“The American Dream…”
and a Mercenary Tale
I was organizing some files the other day and I came across some photos that took me back to back to a time when I was at a personal and professional crossroads. During that inbetween time of figuring out what I was leaving behind and what was next I worked as an independent contracter for a property management company. That’s a fancy way to say I managed foreclosed homes. My time at that company got me thinkng about the American Dream.
For five mercenary months I documented the failed dreams of others. I was able to keep paying my mortgage by doing biweekly and monthly inspections of homes that were forelosed by various banks. Armed with my trusty Optio X camera I shot over 25G/10,000 photos during my time as a contractor. I shot it all: from flood, to fire, to the loss of one of the main goals of the American Dream, owning a home.
It was a mix of shooting the haunted, the hallowed, the hollowed, and the abandonded. I worked to keep my little piece of the dream by being the mercenary that documented the loss of others’ dreams.
I’ve always done my best to pursue my dreams. The experience of those five months taught that all things whether corporeal like a house or ethereal like a dream come at a cost, and we have to ask ourselves if we are willing to pay the freight.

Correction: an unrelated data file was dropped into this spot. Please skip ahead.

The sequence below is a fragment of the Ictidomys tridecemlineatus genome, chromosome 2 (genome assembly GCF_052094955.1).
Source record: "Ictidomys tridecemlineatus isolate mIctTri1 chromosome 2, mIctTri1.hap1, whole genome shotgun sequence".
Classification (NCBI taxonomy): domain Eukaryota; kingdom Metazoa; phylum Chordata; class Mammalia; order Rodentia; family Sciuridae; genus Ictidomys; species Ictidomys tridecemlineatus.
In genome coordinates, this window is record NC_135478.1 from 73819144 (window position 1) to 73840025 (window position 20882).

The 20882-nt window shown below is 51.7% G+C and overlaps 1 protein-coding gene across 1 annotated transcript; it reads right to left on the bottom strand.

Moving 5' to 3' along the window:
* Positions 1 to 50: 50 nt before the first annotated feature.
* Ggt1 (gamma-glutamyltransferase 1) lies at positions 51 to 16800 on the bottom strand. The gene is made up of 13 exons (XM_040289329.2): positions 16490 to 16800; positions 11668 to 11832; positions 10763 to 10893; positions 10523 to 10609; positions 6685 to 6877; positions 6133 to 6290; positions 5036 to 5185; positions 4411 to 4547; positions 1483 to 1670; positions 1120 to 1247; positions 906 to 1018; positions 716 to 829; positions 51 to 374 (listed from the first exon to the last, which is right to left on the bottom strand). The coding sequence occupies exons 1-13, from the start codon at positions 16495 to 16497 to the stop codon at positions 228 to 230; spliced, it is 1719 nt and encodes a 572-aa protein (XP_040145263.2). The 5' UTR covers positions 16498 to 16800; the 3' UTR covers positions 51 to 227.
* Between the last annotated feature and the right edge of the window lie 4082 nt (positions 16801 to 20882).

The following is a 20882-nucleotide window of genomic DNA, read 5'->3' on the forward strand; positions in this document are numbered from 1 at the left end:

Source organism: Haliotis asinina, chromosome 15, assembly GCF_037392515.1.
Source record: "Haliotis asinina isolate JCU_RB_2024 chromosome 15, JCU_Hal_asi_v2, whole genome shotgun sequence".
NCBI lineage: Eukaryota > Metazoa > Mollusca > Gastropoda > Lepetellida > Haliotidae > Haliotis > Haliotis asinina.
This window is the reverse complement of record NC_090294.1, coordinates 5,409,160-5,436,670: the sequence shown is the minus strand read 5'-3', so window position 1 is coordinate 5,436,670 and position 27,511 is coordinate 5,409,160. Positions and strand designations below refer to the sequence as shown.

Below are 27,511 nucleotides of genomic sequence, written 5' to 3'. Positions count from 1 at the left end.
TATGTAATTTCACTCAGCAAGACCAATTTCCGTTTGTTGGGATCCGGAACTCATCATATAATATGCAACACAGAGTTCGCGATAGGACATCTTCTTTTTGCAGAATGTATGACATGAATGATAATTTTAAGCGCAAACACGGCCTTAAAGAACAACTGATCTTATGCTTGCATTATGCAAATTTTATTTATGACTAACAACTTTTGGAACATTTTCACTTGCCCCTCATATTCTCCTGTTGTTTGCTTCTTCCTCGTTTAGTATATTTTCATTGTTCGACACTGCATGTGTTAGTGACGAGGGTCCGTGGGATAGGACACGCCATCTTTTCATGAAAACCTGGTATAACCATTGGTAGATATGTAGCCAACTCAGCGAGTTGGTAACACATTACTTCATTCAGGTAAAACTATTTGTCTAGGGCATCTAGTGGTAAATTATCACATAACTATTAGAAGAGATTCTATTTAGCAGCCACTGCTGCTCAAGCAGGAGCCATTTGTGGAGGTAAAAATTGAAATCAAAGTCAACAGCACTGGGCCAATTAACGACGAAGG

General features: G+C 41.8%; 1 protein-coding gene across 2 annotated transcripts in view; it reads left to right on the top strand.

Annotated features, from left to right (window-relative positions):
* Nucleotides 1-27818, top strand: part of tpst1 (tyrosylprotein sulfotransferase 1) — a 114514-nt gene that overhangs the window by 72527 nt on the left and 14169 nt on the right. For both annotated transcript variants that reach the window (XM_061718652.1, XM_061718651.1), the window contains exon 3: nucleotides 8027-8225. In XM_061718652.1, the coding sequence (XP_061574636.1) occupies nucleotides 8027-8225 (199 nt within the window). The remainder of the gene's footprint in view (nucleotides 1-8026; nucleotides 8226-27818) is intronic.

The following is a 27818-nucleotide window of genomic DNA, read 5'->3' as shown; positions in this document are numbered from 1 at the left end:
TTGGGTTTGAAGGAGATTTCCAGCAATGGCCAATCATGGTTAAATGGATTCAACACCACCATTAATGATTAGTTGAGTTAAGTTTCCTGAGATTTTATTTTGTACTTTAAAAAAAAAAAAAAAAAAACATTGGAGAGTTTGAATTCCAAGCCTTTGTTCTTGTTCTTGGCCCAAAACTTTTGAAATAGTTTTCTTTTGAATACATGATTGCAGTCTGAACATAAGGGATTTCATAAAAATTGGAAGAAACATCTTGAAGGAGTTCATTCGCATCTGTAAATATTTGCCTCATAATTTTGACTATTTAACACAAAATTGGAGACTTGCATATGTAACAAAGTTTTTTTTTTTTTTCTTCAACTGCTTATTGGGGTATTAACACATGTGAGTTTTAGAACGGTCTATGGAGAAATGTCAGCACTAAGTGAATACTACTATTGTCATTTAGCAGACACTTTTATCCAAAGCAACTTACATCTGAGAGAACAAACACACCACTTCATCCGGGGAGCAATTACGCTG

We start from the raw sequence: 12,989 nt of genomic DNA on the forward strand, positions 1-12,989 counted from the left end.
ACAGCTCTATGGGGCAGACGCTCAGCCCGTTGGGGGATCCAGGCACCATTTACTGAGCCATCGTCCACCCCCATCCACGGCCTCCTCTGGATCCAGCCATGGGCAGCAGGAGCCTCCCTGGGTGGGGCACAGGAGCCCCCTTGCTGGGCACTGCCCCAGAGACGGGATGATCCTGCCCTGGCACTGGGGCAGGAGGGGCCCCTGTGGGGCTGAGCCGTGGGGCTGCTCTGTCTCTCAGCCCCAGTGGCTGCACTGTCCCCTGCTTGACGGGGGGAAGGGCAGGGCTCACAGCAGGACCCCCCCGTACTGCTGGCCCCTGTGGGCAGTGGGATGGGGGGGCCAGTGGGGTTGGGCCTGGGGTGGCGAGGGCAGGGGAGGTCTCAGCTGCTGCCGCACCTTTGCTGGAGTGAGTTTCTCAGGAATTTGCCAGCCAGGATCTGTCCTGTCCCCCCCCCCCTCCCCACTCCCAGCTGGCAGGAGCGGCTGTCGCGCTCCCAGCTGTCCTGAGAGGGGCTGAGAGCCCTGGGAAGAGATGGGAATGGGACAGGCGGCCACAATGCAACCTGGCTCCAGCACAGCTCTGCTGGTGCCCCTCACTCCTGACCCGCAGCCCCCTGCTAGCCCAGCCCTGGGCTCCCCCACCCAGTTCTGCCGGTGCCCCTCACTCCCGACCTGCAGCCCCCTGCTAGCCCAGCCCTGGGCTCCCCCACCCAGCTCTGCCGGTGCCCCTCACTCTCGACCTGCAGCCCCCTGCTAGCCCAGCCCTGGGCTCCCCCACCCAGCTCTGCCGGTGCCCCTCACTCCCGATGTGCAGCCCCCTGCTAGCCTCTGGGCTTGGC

“I was not proud of what I learned but never doubted that it was worth knowing.” -Hunter S. Thompson-
“Shots in the Dark”
or Carrying a Camera in the Middle of the Night
Do you check to see if you have your camera before you have your keys when leaving the house? I’ve been carrying a camera of some sort on the daily for the better part of three decades now (I don’t consider my phone a camera, but I don’t judge those who do). Some people have a favorite subject or location when it comes to taking photographs. Other photographers long for the golden hour. I’ve always been a fan of nighttime, not just for photography, but also for reflection.
I’ve never been much of a sound sleeper. Wandering through the neighborhood at night is both a way of passing time (trying to “chase down some sleeps” as my Pops would say) and as a perfect time to find some good shots. Night is a time to reflect, to think, and to shoot (not necessarily in that order).
Time moves slower at night. There is more time to set up shots. I don’t feel so much like a tourist or a lookie loo if I linger at night (of course I have found myself being accosted by the local police on an occasion or few). But the night provides a quiet and a stillness that I’ve never found in the day. Shots taken during the day may freeze time, but shots taken at night preserve time. Daytime photographs capture a moment, but nighttime photographs embrace that moment.
If you are the type of person that carries a camera everywhere you go, then the next time you find yourself out after dark take a few moments to look around. Enjoy the time to reflect, think, and take a few shots.